Bernstein-Schröder Theorem

  • #1
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The theorem: Let ##X##, ##Y## be sets. If there exist injections ##X \to Y## and ##Y \to X##, then ##X## and ##Y## are equivalent sets.

Proof: Let ##f : X \rightarrow Y## and ##g : Y \rightarrow X## be injections. Each point ##x \in g(Y)⊆X## has a unique preimage ##y\in Y## under g; no ##x \in X-g(Y)## has one. Each point ##y \in f(X)⊆Y## has a unique preimage ##x \in X## under ##f##; no ##y \in Y-f(X)## has one.
Consider the two composition telescopes:
$$...\to X \to Y \to X \to Y \to X \to Y \to X$$
$$... \to Y \to X \to Y \to X \to Y \to X \to Y$$
Composed of alternating copies of ##f## and ##g##.
Peering through these telescopes from ##X## and ##Y##, we see that each ##x \in X## and each ##y \in Y## has a unique maximal sequence of preimages under alternating copies of the injections ##f## and ##g##, which we call their ancestry:

$$...\to y_{2k+1} \to x_{2k} \to ... \to x_5 \to y_4 \to x_3 \to y_2 \to x_1=x$$
and
$$...\to x_{2k+1} \to y_{2k} \to ... \to y_5 \to x_4 \to y_3 \to x_2 \to y_1=y$$

The ancestry of each ##x \in X## and each ##y \in Y## either has finite even length ##2k \geq 2##, finite odd length ##2k+1 \geq 1##, or infinite length. These properties give disjoint sets ##X_{even}, X_{odd},## and ##X_\infty## with union ##X##, and disjoint sets ##Y_{even}, Y_{odd},## and ##Y_\infty## with union Y.
And the injections restrict to the three injections:
$$f : X_{odd} \to Y_{even}$$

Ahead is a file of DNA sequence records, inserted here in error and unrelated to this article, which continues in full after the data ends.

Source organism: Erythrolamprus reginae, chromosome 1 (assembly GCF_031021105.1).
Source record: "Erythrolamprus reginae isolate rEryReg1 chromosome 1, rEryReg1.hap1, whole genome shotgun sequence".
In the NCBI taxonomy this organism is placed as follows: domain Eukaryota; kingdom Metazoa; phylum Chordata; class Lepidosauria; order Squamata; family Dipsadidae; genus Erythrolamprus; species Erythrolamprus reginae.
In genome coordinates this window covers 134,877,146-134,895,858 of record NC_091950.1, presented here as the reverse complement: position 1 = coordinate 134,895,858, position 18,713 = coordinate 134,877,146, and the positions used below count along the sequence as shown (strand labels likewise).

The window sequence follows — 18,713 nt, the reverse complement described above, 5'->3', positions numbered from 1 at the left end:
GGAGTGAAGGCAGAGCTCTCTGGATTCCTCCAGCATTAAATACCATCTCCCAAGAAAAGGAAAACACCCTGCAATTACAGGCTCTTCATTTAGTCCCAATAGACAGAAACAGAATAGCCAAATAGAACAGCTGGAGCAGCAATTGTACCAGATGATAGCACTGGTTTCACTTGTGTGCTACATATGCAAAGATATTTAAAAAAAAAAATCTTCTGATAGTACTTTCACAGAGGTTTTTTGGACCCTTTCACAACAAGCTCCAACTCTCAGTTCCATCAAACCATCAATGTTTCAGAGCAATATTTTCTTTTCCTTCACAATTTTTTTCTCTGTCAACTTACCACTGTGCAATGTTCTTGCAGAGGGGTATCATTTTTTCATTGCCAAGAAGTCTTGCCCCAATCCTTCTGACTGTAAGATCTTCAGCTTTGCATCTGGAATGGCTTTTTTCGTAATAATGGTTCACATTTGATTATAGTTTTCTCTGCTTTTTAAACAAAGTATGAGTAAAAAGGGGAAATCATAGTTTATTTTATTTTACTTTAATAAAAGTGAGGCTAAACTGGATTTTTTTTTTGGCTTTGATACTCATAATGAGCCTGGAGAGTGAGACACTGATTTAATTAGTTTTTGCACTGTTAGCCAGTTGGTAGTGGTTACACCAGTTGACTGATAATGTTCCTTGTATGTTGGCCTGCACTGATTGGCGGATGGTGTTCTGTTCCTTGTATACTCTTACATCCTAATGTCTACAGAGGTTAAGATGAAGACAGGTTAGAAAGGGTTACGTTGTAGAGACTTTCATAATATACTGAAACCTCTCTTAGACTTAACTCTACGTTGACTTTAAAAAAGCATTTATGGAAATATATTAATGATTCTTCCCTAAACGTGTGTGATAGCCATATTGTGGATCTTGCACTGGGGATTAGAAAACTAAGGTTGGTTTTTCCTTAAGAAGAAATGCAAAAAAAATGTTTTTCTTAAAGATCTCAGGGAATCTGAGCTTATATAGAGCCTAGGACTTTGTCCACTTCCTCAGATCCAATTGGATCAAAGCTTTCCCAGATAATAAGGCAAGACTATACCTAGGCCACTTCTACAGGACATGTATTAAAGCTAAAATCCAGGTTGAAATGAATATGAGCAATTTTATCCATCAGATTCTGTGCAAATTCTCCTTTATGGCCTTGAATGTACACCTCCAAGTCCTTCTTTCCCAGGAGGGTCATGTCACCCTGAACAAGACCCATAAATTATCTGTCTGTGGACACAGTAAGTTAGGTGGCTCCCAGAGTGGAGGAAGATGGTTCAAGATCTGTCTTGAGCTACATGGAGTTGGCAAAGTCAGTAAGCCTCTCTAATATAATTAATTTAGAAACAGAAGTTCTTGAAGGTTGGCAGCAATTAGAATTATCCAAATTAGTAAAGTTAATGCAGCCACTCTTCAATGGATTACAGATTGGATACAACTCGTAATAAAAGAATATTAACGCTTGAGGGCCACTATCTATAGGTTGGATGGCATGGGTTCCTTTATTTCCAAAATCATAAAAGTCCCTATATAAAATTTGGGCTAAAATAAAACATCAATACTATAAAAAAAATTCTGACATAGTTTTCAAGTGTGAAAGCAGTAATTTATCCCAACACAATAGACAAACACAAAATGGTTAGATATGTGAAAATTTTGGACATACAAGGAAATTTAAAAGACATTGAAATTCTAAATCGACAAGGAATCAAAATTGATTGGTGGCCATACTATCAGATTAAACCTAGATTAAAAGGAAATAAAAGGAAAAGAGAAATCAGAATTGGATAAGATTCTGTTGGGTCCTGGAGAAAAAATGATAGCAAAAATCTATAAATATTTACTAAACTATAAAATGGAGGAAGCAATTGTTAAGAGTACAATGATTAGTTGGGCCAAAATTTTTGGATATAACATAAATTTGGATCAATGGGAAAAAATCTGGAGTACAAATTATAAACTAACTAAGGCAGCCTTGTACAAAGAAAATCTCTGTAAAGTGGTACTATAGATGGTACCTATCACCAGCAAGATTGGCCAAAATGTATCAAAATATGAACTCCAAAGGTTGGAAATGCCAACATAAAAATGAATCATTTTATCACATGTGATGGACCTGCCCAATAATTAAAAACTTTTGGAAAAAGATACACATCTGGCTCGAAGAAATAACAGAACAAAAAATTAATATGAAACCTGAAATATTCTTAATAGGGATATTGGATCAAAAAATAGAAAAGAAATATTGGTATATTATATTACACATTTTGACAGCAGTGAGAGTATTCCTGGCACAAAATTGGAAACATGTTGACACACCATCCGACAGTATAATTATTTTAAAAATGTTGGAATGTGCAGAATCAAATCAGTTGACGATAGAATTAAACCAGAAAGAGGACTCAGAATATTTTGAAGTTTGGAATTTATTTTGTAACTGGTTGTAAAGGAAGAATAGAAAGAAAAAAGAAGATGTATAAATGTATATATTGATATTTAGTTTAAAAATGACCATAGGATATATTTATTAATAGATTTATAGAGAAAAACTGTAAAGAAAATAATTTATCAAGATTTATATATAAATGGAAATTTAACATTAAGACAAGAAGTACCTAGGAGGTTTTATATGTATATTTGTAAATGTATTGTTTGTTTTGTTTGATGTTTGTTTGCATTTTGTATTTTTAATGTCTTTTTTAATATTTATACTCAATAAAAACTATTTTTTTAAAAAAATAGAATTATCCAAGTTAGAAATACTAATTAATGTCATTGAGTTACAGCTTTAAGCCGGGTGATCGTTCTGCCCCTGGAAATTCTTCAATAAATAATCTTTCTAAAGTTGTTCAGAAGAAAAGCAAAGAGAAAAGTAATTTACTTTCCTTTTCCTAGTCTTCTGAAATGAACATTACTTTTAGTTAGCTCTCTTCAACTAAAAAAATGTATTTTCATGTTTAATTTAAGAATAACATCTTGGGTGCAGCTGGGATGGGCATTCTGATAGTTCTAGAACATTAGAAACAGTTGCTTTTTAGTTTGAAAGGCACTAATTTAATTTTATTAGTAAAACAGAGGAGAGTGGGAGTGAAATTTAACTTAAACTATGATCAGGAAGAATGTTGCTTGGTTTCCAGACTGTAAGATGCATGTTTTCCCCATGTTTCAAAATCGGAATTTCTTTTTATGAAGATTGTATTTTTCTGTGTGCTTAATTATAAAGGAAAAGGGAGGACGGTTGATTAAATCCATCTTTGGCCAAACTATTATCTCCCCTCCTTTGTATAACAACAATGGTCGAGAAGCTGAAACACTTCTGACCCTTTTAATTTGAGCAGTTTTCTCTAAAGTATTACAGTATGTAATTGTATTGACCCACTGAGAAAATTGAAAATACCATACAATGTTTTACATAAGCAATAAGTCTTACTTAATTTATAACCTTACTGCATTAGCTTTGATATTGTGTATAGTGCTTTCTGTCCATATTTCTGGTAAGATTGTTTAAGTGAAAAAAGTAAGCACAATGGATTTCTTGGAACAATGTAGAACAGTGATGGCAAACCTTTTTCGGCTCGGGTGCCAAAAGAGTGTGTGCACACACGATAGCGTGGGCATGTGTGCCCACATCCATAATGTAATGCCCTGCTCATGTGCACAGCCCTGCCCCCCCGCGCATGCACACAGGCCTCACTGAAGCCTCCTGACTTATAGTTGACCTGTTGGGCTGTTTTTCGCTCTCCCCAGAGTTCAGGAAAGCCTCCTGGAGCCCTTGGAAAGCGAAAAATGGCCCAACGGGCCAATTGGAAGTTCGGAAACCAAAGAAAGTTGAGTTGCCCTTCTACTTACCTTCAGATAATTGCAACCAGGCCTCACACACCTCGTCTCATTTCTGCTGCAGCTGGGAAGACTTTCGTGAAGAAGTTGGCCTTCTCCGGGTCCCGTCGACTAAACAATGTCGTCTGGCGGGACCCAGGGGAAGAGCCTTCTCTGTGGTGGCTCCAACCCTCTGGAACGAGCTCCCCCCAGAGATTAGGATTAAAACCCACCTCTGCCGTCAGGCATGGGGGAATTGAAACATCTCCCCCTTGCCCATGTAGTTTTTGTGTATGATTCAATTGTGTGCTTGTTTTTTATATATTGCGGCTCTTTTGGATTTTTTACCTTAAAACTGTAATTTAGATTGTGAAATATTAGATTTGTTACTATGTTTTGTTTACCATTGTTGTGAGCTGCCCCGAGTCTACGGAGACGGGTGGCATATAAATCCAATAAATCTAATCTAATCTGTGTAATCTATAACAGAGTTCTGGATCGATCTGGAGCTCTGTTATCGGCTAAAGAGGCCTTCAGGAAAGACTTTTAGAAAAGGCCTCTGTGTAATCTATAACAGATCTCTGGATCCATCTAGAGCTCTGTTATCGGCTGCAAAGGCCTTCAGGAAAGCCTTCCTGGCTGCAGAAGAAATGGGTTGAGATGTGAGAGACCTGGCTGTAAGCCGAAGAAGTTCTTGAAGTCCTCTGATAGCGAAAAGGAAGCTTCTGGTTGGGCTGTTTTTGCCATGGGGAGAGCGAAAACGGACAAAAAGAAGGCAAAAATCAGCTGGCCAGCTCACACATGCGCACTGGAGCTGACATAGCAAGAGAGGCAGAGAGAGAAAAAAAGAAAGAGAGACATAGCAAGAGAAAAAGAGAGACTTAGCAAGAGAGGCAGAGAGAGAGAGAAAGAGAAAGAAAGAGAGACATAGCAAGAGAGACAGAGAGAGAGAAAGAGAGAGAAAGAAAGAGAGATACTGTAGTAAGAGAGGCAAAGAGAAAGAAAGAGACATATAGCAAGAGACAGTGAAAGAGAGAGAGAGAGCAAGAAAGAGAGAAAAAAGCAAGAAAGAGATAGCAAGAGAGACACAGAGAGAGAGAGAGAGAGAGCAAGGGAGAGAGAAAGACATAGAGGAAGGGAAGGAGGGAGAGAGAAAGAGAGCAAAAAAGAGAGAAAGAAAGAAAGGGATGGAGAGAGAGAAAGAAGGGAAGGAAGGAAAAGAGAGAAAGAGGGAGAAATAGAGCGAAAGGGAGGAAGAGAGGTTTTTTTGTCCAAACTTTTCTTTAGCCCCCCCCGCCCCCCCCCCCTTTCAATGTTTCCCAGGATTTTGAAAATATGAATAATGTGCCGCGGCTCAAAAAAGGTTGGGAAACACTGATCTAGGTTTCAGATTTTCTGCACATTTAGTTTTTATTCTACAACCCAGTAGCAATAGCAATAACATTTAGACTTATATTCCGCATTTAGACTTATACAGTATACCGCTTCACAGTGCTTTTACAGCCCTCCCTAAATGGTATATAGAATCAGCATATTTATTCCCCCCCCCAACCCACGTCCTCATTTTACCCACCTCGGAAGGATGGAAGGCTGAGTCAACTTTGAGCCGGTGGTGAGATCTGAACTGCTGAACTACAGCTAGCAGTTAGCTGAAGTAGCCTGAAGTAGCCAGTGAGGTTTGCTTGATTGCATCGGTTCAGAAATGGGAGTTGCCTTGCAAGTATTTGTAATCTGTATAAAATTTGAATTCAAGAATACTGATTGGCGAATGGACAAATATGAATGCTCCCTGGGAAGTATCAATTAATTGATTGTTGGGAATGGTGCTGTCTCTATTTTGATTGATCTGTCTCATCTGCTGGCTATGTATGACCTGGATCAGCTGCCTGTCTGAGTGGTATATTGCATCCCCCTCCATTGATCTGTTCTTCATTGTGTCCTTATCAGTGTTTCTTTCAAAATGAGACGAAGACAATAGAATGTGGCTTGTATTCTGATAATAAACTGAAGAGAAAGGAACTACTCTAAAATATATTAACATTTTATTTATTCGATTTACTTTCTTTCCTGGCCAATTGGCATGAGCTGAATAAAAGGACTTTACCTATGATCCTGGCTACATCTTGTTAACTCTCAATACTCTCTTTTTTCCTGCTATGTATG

$$g : Y_{odd} \to X_{even}$$
and
$$f : X_\infty \to Y_\infty$$
that are surjective.
So they determine a bijection ##X \to Y##.
$$\blacksquare$$

At first I thought this might have meant that for every ##x \in g(Y)## there is either a finite composition of inverse images of ##x## and ##y##:
$$g^{-1}(f^{-1}(...g^{-1}(f^{-1}(y))...))=y$$
and
$$f^{-1}(g^{-1}(...f^{-1}(g^{-1}(x))...))=x$$
or there is no such finite composition, in which case ##x \in X_\infty## or ##y \in Y_\infty##
but such a sequence of preimages under f and g would always be of even length.
I am assuming by restricting f they mean ##f(x)## such that ##x \in X_{even}## etc., and similarly for g.
Why are they surjective though?
If some element ##x_n \in X## occurs in the sequence of preimages of ##x_1## under alternating copies of f and g, then it does not occur in any other sequence, so if we have another element ##x_2 \in X## (such that ##x_2 \ne x_1##, then ##x_2## is not in the first sequence at all.
I'm wondering why these restrictions are surjective.
What do they mean by maximal sequence of preimages/ancestry?
Perhaps it is the smallest sequence for no subsequence of which do we have an element of ##X## or an element of ##Y## being sent to itself?
Also ##f## and ##g## could be any injections, so why should their restrictions to the subsets ##X_{even},X_{odd},X_\infty⊆X## and ##Y_{even},Y_{odd},Y_{infty}⊆Y## be the functions
$$f : X_{odd} \to Y_{even}$$
$$g : Y_{odd} \to X_{even}$$
and
$$f : X_\infty \to Y_\infty$$
?
 

Answers and Replies

  • #2
stevendaryl
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At first I thought this might have meant that for every ##x \in g(Y)## there is either a finite composition of inverse images of ##x## and ##y##:
$$g^{-1}(f^{-1}(...g^{-1}(f^{-1}(y))...))=y$$
and
$$f^{-1}(g^{-1}(...f^{-1}(g^{-1}(x))...))=x$$
or there is no such finite composition, in which case ##x \in X_\infty## or ##y \in Y_\infty##
If ##g^{-1}(f^{-1}(...g^{-1}(f^{-1}(y))...))=y##, then that means that ##y \in Y_\infty##. It means that you can keep going in either direction infinitely far (a cycle is a special case of an infinite chain). You only get a finite chain in the case where the last element in the chain (or first element, depending on how you are counting) has no pre-image.
 
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